Tucker Carlson Praises Roger Waters as a “Very Good Man”
For the past few years, Fox News host Tucker Carlson has been plagued by accusations of antisemitism.
In December 2019, the ADL’s Jonathan Greenblatt had this to say about him:
He frequently denigrates Soros as well, casting subtle aspersions such as his recent assertion that Soros “used his wealth to remake our society, American society,” as if Soros was not a true citizen. And last week, Carlson ran a segment lionizing Henry Ford— a pioneering businessman but also a known anti-Semite who inspired Adolf Hitler and published the anti-Semitic screed, The International Jew. Carlson praised Ford as the ideal philanthropic member of the “ruling class,” juxtaposing him with the Jewish hedge fund investor Paul Singer, whom Carlson depicted as “feeding off the carcass of a dying nation.”
Then in April of last year, Greenblatt called for Carlson’s firing after he seemed to be defending the “Great Replacement” theory, an idea popular among white supremacists that has inspired multiple antisemitic and extremist attacks:
As Carlson continued with similar rhetoric, the ADL continued to call for his ouster. But Carlson would have none of it:
“Oh, f— them,” he told Kelly of ADL. “The ADL was such a noble organization that had a very specific goal, which was to fight anti-Semitism. That’s a virtuous goal. I think they were pretty successful over the years. Now it’s operated by a guy who’s… just an apparatchik of the Democratic Party.”
He went on: “The source of our strength is non-White DNA? I mean, how could you say something like that? Really? So, people’s value to the country is determined by their genes and their skin color? That’s like Nazi stuff.
Last week, Carlson was again attacked for consorting with antisemites, this time one Douglas Macgregor:
Douglas Macgregor is a retired U.S. Army colonel who has become Fox News host Tucker Carlson’s go-to foreign policy expert. In recent appearances on the channel, he has argued that the U.S. should not sanction Russia and that Vladimir Putin should be allowed to annex as much of Ukraine as he wants, which is why many today consider Macgregor to be less a neutral observer than a Russia apologist. What they may not know is that he’s also a longtime purveyor of anti-Semitic ideas.
“We have a huge problem with a class of so-called elites, the people who are wealthy, very wealthy in many cases and they are, as the Russians used to call certain individuals many, many years ago, rootless cosmopolitans,” he told the Serbian American Voters Alliance in an October 2021 speech uncovered by Matt Gertz at MediaMatters.
For those understandably unfamiliar with this terminology, “rootless cosmopolitans” is an anti-Semitic euphemism for Jews that was popularized under Stalin in the Soviet Union. Adolf Hitler also repeatedly referred to Jews as disloyal cosmopolitans, lamenting in his manifesto Mein Kampf that “it is no longer princes or their courtesans who contend and bargain about state frontiers, but the inexorable cosmopolitan Jew who is fighting for his own dominion over the nations.” In other words, there is exactly one type of person who uses this sort of language in everyday conversation.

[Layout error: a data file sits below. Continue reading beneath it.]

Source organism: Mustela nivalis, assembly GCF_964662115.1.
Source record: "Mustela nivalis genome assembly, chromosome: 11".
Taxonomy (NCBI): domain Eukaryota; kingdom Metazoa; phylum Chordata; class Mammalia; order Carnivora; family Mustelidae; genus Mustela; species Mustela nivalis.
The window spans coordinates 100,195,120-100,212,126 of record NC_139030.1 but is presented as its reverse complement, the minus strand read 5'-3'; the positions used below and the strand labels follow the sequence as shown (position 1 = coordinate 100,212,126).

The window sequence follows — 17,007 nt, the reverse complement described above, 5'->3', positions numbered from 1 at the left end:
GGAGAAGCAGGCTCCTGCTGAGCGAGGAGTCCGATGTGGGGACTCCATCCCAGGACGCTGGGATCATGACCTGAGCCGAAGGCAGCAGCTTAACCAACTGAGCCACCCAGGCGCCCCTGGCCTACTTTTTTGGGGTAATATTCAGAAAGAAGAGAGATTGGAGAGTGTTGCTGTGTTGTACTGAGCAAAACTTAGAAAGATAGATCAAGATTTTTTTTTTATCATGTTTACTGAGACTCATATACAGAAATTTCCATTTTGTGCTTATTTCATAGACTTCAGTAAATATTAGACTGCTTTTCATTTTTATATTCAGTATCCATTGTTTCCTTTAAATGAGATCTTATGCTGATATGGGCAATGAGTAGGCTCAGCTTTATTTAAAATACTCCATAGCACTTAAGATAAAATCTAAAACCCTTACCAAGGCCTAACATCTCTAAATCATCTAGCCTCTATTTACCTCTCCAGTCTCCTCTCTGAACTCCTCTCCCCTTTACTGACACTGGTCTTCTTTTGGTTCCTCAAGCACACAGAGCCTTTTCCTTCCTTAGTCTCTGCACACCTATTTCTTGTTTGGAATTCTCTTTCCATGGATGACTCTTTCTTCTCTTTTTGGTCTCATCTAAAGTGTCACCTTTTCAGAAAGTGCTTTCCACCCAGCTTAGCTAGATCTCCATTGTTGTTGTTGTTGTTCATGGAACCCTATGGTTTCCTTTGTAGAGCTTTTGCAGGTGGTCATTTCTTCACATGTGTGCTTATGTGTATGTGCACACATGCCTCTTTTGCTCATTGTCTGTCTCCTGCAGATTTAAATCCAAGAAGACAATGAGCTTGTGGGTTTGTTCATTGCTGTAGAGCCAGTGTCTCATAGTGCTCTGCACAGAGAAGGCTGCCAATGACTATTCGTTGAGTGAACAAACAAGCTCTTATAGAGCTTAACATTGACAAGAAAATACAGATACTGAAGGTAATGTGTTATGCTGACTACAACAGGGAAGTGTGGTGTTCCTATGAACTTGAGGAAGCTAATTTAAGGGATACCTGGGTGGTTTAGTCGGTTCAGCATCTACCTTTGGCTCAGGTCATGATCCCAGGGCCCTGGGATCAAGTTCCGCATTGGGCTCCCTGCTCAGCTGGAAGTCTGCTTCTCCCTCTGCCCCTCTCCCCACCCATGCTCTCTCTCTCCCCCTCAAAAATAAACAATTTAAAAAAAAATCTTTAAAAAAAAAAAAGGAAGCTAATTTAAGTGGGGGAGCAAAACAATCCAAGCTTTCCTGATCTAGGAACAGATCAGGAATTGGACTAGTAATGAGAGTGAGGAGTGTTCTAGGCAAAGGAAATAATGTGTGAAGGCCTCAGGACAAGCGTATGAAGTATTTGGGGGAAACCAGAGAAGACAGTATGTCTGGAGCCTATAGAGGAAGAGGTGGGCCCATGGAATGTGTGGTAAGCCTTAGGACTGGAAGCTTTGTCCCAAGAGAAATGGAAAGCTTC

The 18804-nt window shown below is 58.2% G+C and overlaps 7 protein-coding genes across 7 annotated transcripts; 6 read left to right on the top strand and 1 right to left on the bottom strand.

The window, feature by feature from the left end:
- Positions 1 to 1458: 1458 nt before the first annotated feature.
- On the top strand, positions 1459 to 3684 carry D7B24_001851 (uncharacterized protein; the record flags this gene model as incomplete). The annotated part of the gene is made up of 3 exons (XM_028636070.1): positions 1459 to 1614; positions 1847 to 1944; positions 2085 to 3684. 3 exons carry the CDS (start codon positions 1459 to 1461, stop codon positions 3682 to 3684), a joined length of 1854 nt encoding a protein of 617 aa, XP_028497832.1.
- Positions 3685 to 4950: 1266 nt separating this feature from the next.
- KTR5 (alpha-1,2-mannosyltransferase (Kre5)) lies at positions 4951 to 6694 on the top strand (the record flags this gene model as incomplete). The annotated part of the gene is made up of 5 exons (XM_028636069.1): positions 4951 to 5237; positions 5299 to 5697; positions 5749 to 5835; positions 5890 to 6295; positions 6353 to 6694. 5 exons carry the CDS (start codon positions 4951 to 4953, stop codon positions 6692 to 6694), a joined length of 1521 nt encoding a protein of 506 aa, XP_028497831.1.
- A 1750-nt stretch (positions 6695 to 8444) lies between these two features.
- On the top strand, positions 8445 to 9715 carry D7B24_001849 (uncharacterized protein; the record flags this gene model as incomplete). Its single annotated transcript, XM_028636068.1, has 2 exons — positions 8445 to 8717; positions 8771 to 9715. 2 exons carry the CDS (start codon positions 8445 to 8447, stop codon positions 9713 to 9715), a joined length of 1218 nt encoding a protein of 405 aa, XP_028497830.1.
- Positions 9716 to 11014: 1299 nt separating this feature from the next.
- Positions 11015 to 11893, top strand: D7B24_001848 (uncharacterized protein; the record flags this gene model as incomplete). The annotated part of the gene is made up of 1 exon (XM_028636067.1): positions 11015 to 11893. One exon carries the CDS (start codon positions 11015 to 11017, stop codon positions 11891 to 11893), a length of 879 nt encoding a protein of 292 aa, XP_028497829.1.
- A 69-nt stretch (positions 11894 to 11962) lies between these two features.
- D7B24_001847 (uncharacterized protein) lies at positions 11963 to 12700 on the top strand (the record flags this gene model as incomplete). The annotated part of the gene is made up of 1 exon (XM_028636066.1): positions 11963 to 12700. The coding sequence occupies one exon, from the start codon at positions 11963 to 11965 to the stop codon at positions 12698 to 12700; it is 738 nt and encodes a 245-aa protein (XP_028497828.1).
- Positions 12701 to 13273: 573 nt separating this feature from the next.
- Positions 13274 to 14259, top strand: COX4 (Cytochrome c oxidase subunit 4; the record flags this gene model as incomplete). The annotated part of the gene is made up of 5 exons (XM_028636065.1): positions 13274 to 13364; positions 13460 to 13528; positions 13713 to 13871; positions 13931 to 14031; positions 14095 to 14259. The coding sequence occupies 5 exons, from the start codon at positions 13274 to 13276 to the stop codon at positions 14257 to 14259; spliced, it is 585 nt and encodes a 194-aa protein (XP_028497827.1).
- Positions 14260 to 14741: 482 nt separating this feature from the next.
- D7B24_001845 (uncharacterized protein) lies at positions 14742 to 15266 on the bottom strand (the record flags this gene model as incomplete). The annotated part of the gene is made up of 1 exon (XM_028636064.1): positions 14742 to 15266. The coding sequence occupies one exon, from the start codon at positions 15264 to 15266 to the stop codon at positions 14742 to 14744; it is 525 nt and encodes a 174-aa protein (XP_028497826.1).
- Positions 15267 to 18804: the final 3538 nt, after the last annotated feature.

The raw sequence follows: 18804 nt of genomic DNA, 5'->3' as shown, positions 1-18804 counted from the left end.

In case his audience missed the point, though, Macgregor added: “They live above all of this, they have no connection to the country. There is nothing there that holds them in place, and they are largely responsible, in my judgment, for the condition that we are in today.”
Macgregor isn’t just some talking head, and this rhetoric isn’t some sort of aberration. In 2020, he was nominated by President Trump to be the American ambassador to—and I am not making this up—Germany. The Republican-controlled Senate blocked his appointment after reporters surfaced many of his past remarks. Among an array of conspiratorial claims, including some about Jewish financier George Soros, Macgregor alleged that American support for Israel stemmed from “Israeli lobby” money and that U.S. officials had gotten “very, very rich” from their support for the Jewish state. (In reality, most American politicians support Israel because most American voters support Israel.) These claims were strikingly similar to anti-Semitic tweets made by Representative Ilhan Omar, who later apologized for them. Macgregor did not apologize, and was subsequently appointed by Trump as a senior adviser to the Pentagon, and later to the board of West Point, from which he was removed by President Biden.
If this all wasn’t enough to convince you that Carlson, we have a problem, he now seems to be trolling us Jews with his admiration of antisemite Roger Waters:
It is not so often I am agreeing with the ADL these days. But here I have to agree that Tucker is encouraging me to use rhyming slang with his name.
Hat tip: Martin